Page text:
Tuesday, May 29, 2012

Global Impact: Rabies Victim, Bitten in South Asia, Dies in the UK

An unidentified woman in her 50s who was bitten by a rabid dog in South Asia died over the weekend in Dartford, Kent (UK), presumably because her condition was not promptly diagnosed and treated.

According to local media, the bite victim was reportedly turned away twice by the medical staff at Darent Valley Hospital in Dartford, before she was properly diagnosed and treated at London's Hospital for Tropical Diseases.

Darent Valley made a statement last week, pointing out that due to the fact that the UK is rabies-free, if a patient checks into a British hospital and does not highlight the fact that they have been bitten by a dog abroad, which was the case with the woman bitten, it is unlikely that they will be treated for rabies.

Darent Valley responded to the information supplied by the patient at the time. That being said, the misdiagnosis is being investigated. Hospital staff who came into close contact with the rabies victim are being vaccinated as a precautionary measure.

As many of our regular readers will recall, I filed a posting on May 25 entitled, "Malaysia: Pit Bull Mauling, Death Highlights Need to Prepare for Dog Attacks." Hence, you may wish to refer to this report. 

COMMENT: Rabies is usually transferred through saliva from the bite of an infected animal, with dogs being the most common transmitter of rabies to humans. More than 55,000 people are estimated to die from the disease every year, with most cases occurring in developing countries, particularly south and south-east Asia.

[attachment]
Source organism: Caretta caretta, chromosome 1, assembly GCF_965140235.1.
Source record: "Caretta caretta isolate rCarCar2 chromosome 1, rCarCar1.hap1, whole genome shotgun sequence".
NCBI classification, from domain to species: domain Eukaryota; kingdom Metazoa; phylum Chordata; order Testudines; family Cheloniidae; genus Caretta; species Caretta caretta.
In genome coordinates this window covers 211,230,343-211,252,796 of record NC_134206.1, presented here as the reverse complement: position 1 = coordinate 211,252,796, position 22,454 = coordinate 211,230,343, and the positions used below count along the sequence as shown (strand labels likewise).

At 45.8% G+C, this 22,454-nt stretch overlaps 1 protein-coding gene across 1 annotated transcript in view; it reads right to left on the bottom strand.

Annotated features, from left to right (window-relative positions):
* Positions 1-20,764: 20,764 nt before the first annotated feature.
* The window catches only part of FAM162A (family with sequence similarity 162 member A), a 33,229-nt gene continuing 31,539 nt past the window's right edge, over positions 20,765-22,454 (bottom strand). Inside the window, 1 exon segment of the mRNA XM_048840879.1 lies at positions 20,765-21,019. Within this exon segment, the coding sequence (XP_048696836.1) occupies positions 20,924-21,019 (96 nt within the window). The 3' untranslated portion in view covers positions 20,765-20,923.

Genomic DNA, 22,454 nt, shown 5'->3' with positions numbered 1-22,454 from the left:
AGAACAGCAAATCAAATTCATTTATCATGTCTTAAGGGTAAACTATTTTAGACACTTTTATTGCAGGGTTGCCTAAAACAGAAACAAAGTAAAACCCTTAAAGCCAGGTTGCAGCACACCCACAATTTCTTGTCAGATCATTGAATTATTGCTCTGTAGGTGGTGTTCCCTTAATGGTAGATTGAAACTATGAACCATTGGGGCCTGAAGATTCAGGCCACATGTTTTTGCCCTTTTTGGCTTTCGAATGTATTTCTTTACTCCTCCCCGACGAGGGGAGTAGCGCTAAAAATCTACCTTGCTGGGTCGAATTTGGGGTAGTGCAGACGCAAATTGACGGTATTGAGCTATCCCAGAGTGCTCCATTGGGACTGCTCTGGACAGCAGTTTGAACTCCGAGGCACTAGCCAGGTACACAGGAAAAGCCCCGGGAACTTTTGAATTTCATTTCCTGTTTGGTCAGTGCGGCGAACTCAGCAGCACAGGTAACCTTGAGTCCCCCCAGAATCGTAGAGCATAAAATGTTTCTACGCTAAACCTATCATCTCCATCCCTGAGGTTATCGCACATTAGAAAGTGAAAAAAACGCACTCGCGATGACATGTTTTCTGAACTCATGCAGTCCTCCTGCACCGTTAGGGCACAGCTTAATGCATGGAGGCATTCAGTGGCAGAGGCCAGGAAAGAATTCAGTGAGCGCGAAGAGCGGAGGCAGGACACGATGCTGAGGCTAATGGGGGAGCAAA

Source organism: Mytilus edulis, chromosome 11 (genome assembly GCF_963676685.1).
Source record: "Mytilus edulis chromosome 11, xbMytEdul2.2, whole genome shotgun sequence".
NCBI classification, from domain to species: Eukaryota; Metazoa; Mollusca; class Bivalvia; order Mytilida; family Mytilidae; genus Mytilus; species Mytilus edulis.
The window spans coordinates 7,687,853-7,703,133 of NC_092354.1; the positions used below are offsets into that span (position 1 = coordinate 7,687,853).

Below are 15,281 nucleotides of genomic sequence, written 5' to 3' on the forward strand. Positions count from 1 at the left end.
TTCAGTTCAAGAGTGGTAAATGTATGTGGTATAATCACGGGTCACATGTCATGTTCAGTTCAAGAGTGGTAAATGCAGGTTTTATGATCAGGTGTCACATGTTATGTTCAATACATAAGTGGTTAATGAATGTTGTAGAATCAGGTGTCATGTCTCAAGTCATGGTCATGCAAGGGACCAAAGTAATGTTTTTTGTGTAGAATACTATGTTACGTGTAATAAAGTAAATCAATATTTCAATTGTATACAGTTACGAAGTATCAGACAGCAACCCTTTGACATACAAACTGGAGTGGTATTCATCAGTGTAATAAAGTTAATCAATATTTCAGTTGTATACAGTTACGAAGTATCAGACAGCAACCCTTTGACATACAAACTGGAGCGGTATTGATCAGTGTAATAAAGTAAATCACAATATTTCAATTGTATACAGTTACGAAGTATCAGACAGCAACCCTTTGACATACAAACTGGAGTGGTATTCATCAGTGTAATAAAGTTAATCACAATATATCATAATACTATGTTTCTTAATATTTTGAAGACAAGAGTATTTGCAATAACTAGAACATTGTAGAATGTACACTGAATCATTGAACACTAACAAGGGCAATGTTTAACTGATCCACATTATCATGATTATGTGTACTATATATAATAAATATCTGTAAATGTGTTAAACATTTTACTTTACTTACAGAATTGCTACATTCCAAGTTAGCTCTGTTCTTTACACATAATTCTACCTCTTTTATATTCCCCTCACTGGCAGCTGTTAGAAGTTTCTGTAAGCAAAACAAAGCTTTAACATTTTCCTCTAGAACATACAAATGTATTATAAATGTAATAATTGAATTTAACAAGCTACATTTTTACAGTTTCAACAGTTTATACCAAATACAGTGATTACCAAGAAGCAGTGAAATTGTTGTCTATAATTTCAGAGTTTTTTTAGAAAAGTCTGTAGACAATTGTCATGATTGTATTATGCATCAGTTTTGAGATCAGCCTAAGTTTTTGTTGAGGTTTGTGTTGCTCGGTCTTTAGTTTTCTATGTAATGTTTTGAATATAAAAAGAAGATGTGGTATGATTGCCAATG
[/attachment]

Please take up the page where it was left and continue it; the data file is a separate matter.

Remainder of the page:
The three-shot preventative series of rabies vaccination is urged for travelers who may not be able to reach a medical facility capable of treating rabies within 24 hours. Yet, the series is expensive. Consequently, travelers operating in major cities rarely need to take the pre-exposure series.

If bitten by ANY dog in a developing country,go to an emergency room immediately and advise the medical staff that you have been bitten by a dog and show them the bite area.


If you cannot reach a medical facility capable of treating rabies WITHIN 24 hours, the pre-exposure series is recommended. After that, the virus begins to enter the nervous system with death being a likely result.


Also keep in mind that leash laws are a rarity in many developing countries. Thus, the potential for risk of exposure is much greater.